Morton’s neuroma is a condition that causes pain in the ball of the foot, typically in between the third and fourth toe. It occurs when tissue thickens around a nerve. Although there are usually no external symptoms, it may feel as though you are standing on a pebble. It could also cause a burning sensation and numbness in the toes. Morton’s neuroma tends to affect specific groups of people more than others. For example, if you often wear high heels, you could be at risk for developing Morton’s neuroma. Athletes who engage in high-impact activity and wear tight shoes could find themselves with this ailment, as well. Finally, people with prior foot complications, such as bunions or hammertoes, are known to get Morton’s neuroma more often than the average person. If you feel like you may have this condition, be sure to consult with a podiatrist.
Morton’s neuroma is a very uncomfortable condition to live with. If you think you have Morton’s neuroma, contact one of our podiatrists of Quality Foot Care Center. Our doctors will attend to all of your foot and ankle needs and answer any of your related questions.
Morton's neuroma is a painful foot condition that commonly affects the areas between the second and third or third and fourth toe, although other areas of the foot are also susceptible. Morton’s neuroma is caused by an inflamed nerve in the foot that is being squeezed and aggravated by surrounding bones.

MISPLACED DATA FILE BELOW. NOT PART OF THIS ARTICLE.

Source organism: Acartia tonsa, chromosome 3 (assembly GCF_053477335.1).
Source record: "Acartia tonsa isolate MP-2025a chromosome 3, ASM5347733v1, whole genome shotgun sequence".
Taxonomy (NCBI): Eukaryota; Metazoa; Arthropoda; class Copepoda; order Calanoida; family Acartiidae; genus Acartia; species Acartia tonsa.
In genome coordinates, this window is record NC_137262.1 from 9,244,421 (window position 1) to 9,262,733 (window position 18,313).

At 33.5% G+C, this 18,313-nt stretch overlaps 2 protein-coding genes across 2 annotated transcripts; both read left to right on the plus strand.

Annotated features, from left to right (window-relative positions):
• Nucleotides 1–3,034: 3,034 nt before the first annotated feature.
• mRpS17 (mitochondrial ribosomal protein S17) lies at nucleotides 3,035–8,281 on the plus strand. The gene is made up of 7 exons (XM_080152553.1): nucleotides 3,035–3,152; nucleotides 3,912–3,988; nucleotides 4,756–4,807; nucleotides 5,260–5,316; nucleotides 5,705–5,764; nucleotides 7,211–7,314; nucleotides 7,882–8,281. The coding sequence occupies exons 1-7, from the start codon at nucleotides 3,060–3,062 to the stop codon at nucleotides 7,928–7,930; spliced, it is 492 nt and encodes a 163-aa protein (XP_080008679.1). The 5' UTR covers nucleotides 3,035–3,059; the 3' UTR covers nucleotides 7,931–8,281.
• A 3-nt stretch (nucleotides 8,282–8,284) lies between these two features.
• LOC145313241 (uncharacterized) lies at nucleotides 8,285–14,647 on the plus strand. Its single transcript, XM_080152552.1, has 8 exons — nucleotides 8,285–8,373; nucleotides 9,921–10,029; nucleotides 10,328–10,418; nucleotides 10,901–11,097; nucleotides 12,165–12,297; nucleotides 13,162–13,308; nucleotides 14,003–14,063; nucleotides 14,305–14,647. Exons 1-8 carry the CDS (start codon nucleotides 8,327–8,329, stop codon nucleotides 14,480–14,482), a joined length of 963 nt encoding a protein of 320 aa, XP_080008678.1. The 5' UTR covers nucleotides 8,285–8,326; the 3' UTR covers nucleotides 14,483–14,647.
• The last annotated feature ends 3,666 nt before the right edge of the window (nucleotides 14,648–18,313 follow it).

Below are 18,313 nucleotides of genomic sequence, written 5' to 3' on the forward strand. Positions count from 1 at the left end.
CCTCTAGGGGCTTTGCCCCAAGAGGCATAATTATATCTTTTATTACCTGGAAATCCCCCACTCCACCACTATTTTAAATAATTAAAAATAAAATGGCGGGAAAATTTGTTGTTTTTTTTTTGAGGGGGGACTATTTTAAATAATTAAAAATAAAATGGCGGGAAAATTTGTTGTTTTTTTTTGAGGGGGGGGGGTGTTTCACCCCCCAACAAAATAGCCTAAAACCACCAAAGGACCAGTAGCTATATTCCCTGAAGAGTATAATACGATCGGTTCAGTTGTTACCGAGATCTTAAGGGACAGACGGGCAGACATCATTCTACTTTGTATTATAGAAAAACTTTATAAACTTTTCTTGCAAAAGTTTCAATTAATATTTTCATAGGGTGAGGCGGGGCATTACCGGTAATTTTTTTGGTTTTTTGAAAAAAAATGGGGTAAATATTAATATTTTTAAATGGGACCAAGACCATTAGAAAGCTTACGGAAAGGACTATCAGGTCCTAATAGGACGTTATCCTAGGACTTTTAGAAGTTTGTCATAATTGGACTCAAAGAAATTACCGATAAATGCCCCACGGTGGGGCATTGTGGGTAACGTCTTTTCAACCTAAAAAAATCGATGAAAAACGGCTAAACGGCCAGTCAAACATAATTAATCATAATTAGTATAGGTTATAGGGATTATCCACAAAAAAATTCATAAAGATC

What Increases the Chances of Having Morton’s Neuroma?
Morton’s neuroma is a very treatable condition. Orthotics and shoe inserts can often be used to alleviate the pain on the forefront of the feet. In more severe cases, corticosteroids can also be prescribed. In order to figure out the best treatment for your neuroma, it’s recommended to seek the care of a podiatrist who can diagnose your condition and provide different treatment options.
If you have any questions, please feel free to contact our office located in Somerset, NJ. We offer the newest diagnostic and treatment technologies for all your foot care needs.Read more about What is Morton's Neuroma?